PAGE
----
National Association of Home Builders administrators and economic forecasters don’t expect the booming housing market to hit a wall. In fact, indicators suggest the housing sector should do well for the next several years, said Jim Glassman, a senior economist for JP Morgan Chase.
Glassman, who joined NAHB leaders Wednesday in a discussion of economic trends for the industry, said it is time to burst the bubble theory. Inflation has dropped to 40-year lows while household income is roughly keeping pace with escalating home prices and debt service is very manageable these days.
“There is nothing going on to suggest that home prices are straining,” he said. “I don’t think there is anything spiky going on.”
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Any increases in interest rates will likely be due to the improving health of the overall economy, such as an increase in employment and income levels, he said, and shouldn’t dramatically impact the housing market.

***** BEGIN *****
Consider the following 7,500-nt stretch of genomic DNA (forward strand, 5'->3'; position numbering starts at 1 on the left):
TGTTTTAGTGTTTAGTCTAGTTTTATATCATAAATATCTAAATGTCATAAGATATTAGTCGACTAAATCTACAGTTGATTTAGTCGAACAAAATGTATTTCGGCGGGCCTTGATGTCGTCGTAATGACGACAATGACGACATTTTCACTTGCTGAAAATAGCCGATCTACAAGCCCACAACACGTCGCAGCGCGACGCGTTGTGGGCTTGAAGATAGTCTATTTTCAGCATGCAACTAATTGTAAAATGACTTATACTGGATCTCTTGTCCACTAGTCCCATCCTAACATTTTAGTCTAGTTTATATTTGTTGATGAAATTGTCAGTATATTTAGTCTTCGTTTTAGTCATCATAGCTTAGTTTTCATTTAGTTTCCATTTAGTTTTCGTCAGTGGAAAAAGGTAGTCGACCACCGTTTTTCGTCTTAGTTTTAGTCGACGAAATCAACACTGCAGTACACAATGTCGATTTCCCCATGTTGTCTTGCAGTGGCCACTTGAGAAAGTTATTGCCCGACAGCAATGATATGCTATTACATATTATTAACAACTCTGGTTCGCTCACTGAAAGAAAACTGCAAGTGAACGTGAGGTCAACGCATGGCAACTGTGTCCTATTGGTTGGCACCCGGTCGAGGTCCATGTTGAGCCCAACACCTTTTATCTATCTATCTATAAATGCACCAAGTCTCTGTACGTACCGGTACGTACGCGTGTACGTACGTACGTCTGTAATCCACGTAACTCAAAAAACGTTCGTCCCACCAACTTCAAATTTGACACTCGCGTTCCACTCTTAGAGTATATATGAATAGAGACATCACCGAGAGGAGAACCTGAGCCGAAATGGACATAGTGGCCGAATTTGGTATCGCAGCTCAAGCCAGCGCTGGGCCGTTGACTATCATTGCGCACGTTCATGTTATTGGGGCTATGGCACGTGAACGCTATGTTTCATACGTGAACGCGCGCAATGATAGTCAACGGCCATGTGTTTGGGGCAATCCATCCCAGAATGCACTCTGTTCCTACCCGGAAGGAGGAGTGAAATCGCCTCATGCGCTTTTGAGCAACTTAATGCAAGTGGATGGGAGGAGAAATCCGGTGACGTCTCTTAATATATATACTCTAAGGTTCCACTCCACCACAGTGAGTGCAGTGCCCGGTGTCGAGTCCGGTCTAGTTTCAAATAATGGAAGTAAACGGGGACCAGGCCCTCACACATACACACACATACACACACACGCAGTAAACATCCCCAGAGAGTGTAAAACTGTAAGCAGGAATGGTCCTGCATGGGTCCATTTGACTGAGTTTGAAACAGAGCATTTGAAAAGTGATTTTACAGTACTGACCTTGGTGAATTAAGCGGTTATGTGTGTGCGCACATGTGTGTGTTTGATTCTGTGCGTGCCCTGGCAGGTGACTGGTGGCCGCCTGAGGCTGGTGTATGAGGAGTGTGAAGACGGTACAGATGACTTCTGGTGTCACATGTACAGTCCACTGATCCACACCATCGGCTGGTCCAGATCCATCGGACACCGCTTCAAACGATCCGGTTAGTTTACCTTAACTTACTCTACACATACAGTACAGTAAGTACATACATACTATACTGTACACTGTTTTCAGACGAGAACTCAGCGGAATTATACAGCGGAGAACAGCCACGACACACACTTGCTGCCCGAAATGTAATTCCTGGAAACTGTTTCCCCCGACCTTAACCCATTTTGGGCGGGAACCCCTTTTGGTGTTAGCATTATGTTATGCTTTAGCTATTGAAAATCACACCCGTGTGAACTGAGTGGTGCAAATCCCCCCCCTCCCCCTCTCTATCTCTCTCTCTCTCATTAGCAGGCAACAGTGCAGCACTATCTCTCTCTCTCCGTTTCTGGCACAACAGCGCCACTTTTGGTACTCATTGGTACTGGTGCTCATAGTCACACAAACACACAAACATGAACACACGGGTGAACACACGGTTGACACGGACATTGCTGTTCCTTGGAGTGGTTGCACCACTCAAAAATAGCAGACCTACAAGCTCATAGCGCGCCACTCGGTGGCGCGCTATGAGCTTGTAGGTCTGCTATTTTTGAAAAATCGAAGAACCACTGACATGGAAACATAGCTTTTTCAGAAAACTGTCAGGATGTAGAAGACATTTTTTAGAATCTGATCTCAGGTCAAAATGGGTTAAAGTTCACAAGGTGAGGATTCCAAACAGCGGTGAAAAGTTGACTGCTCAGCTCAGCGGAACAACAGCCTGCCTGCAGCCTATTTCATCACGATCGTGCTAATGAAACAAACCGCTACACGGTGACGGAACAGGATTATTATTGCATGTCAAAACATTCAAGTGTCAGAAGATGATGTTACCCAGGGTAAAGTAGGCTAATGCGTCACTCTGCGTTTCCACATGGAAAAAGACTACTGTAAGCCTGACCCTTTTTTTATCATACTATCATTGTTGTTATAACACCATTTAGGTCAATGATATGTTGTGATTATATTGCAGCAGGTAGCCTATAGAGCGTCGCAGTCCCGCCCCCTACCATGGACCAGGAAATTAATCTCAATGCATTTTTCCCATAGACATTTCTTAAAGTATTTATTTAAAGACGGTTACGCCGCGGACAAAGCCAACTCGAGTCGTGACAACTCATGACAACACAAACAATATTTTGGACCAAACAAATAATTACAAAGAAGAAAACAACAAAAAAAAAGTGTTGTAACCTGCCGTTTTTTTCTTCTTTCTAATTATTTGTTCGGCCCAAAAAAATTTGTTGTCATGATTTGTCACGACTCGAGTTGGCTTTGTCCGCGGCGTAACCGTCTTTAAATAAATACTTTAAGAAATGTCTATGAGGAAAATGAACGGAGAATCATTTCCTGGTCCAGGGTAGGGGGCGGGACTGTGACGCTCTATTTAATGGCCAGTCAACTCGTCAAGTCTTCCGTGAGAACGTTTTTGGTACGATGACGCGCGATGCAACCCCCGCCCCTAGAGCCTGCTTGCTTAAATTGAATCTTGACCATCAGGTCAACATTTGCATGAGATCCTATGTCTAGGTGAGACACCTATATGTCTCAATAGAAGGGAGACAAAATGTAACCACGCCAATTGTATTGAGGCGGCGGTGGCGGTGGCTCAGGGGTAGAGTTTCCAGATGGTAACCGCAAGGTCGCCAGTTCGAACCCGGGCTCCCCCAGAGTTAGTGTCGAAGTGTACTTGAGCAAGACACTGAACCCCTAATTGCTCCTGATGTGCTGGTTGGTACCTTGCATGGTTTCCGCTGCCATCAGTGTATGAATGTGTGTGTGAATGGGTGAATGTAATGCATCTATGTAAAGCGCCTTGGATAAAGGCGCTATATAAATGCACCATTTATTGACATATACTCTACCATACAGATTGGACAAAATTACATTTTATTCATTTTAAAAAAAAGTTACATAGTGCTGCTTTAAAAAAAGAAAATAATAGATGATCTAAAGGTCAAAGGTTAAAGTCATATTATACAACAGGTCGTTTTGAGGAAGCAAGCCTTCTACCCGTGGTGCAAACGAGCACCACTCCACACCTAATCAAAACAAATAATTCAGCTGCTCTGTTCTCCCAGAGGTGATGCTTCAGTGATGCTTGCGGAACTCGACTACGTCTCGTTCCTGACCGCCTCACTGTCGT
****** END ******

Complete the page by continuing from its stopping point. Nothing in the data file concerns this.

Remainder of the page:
“A very large proportion of mortgages outstanding are locked in at fixed rates. People are pretty well protected (from interest rate increases),” he said.
“I would be shocked if we didn’t get job growth,” he added.
Dave Seiders, chief economist at NAHB, said it is surprising that interest rates have stayed as low as they have for so long, and it’s likely there will be some increases this year. Rates could rise up to about 6.1 percent by the end of the year, he indicated.
“We had a real surge of home sales and housing production in the latter part of 2003. The real question is: